Berkman’s Florida investors could have saved themselves heartache and hundreds of thousands of dollars if they had simply Googled his name. When was the last time you Googled your financial advisor’s name?

Fake Tweets Drop Stocks

For two days in a row, individual equities traded on NASDAQ fell sharply because of bad news published on fake Twitter accounts. On Tuesday the 29th, Audience Inc. dropped 25% within sixteen minutes, in a pattern that suggested human targets disregarded the bad information, which was afterward found and acted on by trading bots. The tweets falsely accused Audience Inc. of being the target of a fraud investigation by the DOJ, from a Twitter account similar to the name of a relatively influential research company and short-seller. Trading in Audience’s stock was briefly halted, immediately recovered. The next day Sarepta Therapeutics stock sank almost 10% on a similar phony tweet. No immediate fix is clear for this interplay between social media hacking and automated trading. New York equity trader Tim McClure’s opinion was “Not really an efficient market when fake twitter accounts can crash stocks.” McClure tweeted that message.

(Reuters at

Former NFL Kicker Charged

As an excellent example of affinity fraud, the once-legendary University of Texas Longhorns kicker Russell Erxleben has been charged with multiple accounts of wire fraud, securities fraud, and related charges by the U.S. Attorney’s office in Austin. Erxleben, who also spent six years with the New Orleans Saints, is accused of defrauding investors of $2M in a Ponzi scheme involving Weimar Era German government gold bonds and Gaughin paintings. Texan investors were undoubtedly so distracted by the former player’s glory days of the late 70s that they even forgot that he’d been caught, tried, convicted, sent to federal prison, fined $1M and ordered to pay restitution of $28M to a previous round of victims, back in the year 2000. That’s the kicker.

(Dallas Morning News at

$135M Ponzi Crosses Canadian Border

A Canadian woman, Doris Elizabeth Nelson, ran an extensive Ponzi scheme based in her payday loan company, taking $135M from about 800 investors on both sides of the international border, according to a statement released today by British Columbia Securities Commission. Nelson’s “Little Loan Shoppe” promised investors returns of up to 60% risk free. After redistributing $118M of the total, Nelson ceased payments to investors in 2009, went bankrupt, then was charged by the SEC and Washington State Department of Financial Institutions for 110 counts of wire fraud, mail fraud, and money laundering. She is currently under house arrest in the Spokane area while awaiting a June trial in U.S. federal criminal court. Canadian charges are also pending.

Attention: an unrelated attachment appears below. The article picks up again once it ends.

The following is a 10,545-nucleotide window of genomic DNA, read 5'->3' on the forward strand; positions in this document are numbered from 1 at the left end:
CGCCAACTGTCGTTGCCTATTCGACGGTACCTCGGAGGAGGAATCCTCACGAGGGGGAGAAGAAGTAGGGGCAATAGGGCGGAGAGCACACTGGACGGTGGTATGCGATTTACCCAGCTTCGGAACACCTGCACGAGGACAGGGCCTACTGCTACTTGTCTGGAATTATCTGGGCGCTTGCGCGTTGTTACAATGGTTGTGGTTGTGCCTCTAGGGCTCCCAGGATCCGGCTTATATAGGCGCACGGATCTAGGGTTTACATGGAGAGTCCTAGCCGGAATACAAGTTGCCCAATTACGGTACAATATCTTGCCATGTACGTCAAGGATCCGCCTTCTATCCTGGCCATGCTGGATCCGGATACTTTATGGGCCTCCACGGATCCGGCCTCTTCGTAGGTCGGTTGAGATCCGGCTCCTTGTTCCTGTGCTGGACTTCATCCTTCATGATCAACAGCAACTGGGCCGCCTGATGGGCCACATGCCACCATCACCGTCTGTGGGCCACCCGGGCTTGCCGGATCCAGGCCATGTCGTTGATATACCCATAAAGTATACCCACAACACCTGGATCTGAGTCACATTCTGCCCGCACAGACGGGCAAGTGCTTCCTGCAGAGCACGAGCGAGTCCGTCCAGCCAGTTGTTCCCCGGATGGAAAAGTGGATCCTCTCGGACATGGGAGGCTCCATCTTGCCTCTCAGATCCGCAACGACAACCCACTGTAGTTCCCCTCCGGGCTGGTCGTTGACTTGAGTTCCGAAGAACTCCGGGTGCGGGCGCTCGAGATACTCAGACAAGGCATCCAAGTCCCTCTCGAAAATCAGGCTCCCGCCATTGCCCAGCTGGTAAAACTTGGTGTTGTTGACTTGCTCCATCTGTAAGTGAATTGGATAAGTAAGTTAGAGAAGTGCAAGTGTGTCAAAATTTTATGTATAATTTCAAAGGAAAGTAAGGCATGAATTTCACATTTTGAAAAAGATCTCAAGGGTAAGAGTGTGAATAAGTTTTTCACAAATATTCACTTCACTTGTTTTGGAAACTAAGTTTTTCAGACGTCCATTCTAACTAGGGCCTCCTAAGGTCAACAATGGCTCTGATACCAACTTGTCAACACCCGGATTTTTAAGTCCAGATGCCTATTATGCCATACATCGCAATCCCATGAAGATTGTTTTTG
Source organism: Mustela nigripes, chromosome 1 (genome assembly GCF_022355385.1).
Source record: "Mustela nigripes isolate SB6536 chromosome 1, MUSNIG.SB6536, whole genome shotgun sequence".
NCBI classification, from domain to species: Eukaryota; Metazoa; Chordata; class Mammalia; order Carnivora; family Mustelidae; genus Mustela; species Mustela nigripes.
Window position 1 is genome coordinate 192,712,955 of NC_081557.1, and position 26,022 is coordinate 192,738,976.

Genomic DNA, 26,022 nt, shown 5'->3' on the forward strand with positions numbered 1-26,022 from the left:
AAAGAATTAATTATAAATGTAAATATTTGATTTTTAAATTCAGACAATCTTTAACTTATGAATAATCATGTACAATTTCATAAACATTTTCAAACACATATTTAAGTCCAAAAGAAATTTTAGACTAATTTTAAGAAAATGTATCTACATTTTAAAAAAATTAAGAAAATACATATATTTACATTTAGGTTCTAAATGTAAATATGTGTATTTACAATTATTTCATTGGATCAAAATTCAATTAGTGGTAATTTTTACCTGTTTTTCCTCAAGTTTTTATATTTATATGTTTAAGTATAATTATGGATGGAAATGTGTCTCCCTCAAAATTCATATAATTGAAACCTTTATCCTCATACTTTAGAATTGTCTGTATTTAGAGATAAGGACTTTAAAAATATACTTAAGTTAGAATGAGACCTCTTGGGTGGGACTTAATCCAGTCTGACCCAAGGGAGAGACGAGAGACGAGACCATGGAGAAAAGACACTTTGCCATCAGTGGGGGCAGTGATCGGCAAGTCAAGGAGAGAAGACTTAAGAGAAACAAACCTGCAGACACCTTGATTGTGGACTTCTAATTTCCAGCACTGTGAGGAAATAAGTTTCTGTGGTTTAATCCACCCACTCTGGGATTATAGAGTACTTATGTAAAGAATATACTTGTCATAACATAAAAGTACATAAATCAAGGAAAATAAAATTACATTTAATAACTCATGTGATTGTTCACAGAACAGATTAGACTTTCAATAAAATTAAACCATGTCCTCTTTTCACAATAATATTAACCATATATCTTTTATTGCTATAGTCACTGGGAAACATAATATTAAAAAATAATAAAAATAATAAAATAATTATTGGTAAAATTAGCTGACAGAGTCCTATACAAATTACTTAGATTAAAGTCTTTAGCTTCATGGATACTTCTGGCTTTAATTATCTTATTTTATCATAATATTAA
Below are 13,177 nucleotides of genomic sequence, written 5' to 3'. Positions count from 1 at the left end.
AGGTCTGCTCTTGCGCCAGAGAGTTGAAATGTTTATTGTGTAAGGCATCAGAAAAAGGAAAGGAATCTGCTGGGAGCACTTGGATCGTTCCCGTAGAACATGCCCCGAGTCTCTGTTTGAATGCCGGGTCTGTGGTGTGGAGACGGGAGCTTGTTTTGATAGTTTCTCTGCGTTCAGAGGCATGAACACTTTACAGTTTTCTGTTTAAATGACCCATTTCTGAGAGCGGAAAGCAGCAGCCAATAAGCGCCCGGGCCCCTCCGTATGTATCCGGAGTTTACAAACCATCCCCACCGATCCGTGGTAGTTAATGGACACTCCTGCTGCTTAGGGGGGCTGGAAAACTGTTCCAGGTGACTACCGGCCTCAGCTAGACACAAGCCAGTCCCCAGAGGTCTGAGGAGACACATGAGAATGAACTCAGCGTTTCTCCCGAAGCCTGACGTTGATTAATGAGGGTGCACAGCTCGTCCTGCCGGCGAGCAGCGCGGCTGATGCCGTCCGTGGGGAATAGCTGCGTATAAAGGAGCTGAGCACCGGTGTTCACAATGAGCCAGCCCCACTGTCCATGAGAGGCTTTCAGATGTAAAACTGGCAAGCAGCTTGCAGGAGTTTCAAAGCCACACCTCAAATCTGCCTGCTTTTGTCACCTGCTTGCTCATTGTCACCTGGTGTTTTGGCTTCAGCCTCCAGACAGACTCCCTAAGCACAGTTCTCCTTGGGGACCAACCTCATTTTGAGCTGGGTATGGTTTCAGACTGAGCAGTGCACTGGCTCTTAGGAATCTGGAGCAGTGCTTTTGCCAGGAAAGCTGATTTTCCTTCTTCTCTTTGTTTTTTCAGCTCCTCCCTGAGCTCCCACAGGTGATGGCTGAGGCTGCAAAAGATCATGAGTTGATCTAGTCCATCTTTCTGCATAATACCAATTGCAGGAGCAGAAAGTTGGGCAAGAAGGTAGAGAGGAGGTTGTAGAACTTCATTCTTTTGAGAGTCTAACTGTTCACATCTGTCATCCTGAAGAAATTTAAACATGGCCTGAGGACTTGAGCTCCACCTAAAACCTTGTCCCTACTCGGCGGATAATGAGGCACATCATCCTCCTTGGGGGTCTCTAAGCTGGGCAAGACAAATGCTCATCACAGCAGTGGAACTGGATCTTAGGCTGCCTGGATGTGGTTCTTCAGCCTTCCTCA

(CBC news at

First Annual Fraud Buster Award


Banks Law Office PC is pleased to present Detective Mercy McDonald of the Eugene, Oregon Police Department with its First Annual Fraud Buster Award.

Detective McDonald’s work in her community culminated in an arrest and the filing of four felony charges by the Lane County District Attorney in February 2012, against an individual who committed repeated acts of fraud against victims in Oregon, Washington, California, and North Carolina. Based largely on Detective McDonald’s work, District Attorney William Warnisher had the grand jury issue an indictment with another nine counts of aggravated theft, 27 counts of securities fraud, and one count of theft in the first degree. The fraud that Detective McDonald investigated and helped to uncover was complex, involving a number of different investments, numerous victims, and a web of interrelated financial transactions that had to be unraveled in order to understand the depth of the deception. This particular fraudster was a skillful con man, and many of his victims refused to believe he was abusing them when the investigation began. Detective McDonald worked long hours to put the case together, with the full support and encouragement of the EPD and her Sergeant, Sgt. Mark Montes.

Detective McDonald is an exceptional citizen who has gone the extra mile to protect investors from investment fraud and financial elder abuse. In choosing a winner for this award, we considered whether a bad actor has been brought to justice, the difficulty of the task, the diligence that the person demonstrated to stop the fraud, and whether the nominee’s conduct saved future victims from being defrauded. Detective McDonald scored high on all of these criteria. The name of the perpetrator is being withheld because criminal and civil charges are pending.

On behalf of all of the investment fraud victims we have represented over the last year, Banks Law Office salutes all the law enforcement agencies and securities regulators whose work helps to curtail investment fraud in the United States. In honor of one particularly effective detective, Banks Law Office is proud to donate $500 in the name of Mercy McDonald to the charity of her choice.